As the days get shorter, and the leaves start changing, you may be tempted to light a fire in your wood burning fireplace. While it’s enjoyable to sit and relax by a nice, warm fire, if you haven’t had your chimney inspected or cleaned this year, I would recommend holding off.

September 30 – October 6 is National Chimney Safety week. On average, 20,000 chimney fires occur in the U.S. each year. With proper inspections and cleaning, these fires can be prevented.

Neglected chimneys can destroy your home or injure your family. While some chimney fires burn wildly out of control, others can burn discretely without you ever knowing.

Here are some signs of a chimney fire:
Loud crackling and popping noise;
Dense smoke;
A strong hot smell; and
Loud rumbling sound.

Slow burning chimney fires may not be visible, but still can cause damage to your chimney or home.

Here are visible defects indicating you’ve had a small chimney fire:
Warped metal;
Cracked or collapsed flue tiles;
Damaged roofing material;
Cracks in exterior masonry;
Pieces of creosote on your roof; and
Smoke seeping through mortar joints.

An inspection by a certified and reputable company will be able to explain what’s going on with your chimney.

Understanding what causes chimney fires is the best medicine for keeping your family safe:

1. Creosote buildup. Creosote is a residue that travels up your chimney and builds up on your flue over time. In fact, some creosote builds up every time a wood burning fireplace is lit. If that residue isn’t properly cleaned out, the chance of a fire igniting in your chimney increases.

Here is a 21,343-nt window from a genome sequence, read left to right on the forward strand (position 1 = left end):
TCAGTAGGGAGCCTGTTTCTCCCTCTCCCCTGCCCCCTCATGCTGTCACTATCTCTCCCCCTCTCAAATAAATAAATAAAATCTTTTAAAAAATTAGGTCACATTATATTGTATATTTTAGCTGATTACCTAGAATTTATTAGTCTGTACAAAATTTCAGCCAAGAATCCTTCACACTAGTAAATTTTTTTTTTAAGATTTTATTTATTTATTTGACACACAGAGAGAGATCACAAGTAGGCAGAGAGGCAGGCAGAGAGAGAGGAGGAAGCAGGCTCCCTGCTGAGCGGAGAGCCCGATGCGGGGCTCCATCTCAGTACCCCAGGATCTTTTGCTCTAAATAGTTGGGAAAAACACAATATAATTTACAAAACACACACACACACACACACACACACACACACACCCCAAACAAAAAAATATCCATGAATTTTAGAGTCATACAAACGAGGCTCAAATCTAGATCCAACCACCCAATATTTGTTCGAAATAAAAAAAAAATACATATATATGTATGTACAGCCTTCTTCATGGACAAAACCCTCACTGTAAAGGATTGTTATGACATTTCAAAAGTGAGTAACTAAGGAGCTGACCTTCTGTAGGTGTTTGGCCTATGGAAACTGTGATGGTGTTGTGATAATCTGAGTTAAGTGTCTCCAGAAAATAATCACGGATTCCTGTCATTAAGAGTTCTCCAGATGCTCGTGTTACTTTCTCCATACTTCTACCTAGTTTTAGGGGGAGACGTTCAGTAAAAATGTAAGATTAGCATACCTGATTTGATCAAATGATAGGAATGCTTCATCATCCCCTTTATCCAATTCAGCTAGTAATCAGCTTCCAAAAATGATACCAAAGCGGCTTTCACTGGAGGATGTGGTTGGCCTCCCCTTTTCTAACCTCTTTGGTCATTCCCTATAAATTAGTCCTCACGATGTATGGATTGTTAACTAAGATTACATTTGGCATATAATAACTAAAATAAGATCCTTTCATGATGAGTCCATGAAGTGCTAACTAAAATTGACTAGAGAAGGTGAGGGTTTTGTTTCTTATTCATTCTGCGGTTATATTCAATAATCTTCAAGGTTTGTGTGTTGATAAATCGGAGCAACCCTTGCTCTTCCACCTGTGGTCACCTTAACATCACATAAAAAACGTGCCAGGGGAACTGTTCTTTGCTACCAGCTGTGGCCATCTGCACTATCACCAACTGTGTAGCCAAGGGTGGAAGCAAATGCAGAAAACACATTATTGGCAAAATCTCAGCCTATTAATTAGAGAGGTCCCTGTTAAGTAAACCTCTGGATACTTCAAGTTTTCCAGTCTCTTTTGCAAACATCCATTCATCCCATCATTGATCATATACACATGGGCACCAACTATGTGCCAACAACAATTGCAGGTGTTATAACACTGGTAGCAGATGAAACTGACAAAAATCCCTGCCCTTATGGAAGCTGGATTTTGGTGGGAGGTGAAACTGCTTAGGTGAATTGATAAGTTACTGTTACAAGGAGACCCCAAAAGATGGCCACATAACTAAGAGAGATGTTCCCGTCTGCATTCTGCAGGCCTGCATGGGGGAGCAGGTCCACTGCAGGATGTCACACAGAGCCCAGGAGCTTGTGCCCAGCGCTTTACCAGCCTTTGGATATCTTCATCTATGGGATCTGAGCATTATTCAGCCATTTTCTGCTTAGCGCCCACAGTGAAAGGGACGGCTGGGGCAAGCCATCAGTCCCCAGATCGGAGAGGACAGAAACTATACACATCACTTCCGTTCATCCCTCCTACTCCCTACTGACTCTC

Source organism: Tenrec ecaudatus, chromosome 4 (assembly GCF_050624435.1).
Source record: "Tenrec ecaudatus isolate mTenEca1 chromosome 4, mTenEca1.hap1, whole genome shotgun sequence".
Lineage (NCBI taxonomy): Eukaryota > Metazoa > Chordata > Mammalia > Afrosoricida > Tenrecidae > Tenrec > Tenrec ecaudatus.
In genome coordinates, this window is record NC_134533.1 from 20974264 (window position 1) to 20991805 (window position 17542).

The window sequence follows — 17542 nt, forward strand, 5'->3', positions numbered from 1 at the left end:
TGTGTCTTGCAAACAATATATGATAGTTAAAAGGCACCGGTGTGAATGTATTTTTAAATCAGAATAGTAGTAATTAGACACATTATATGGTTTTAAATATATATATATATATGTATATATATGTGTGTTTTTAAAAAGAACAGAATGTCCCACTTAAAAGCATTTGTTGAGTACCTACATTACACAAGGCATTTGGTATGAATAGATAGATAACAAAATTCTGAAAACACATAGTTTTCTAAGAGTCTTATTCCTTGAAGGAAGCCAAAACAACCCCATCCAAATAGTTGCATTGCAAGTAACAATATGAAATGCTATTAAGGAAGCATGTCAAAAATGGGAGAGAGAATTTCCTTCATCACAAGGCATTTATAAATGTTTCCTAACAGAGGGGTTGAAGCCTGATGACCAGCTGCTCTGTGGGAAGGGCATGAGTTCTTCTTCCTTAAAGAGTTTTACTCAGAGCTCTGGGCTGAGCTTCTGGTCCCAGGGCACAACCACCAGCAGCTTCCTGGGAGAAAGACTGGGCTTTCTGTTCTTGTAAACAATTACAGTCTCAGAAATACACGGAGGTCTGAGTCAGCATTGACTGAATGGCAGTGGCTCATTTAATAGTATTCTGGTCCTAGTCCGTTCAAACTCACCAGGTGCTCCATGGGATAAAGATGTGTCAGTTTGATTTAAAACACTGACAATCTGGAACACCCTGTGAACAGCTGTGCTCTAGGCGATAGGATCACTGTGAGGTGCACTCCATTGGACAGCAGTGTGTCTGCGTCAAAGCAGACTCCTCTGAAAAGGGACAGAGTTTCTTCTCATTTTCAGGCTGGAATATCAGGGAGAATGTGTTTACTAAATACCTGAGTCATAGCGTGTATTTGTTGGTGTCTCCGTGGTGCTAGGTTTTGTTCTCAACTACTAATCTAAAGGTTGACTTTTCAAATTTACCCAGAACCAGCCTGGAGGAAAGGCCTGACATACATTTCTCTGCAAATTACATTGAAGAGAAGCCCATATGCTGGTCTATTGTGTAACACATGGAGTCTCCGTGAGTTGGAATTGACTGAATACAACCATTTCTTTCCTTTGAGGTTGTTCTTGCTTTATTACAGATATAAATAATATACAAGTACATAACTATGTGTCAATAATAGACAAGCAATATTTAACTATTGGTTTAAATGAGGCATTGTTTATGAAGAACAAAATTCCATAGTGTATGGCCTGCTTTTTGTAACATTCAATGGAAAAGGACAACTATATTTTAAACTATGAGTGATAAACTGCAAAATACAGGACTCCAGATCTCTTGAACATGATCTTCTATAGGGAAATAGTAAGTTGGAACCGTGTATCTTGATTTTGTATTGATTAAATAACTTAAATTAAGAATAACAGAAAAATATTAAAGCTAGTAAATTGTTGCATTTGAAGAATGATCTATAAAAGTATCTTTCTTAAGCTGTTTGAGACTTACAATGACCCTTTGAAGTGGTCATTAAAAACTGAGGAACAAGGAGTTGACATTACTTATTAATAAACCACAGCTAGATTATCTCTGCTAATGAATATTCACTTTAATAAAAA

2. Clay flue liner defects. Over time, liners can crack allowing hot gases to escape. If the hot gases enter into the home, it can cause nearby framing to ignite.

3. Improper maintenance. Cracked cement in and around the fireplace can cause hot gases to escape as well.

4. Improper installation. Proper installation is critical to keeping your family safe. The National Fire Protection Association, fireplace manufacturers, and the venting manufactures have recommended guidelines for safe and proper installation.

5. Other causes. Fires can start for a number of additional reasons such as:
Too much wood in the fireplace;
Faulty igniter or connections;
No grate;
Damaged damper;
Bird nest or debris buildup; and
Low hanging tree branches.

If you enjoy a gas fireplace, here are a few things to check annually:
Inspect the glass for cracks;
Inspect the latches to make sure they still securely hold the glass;
Make sure the logs haven’t shifted;
Make sure the gas shut-off valve stops the flow of gas and test the igniter; and
Inspect the burner for clogged holes. If a burner hole is clogged, turn off the gas and clear the obstruction(s) with a pin or small needle.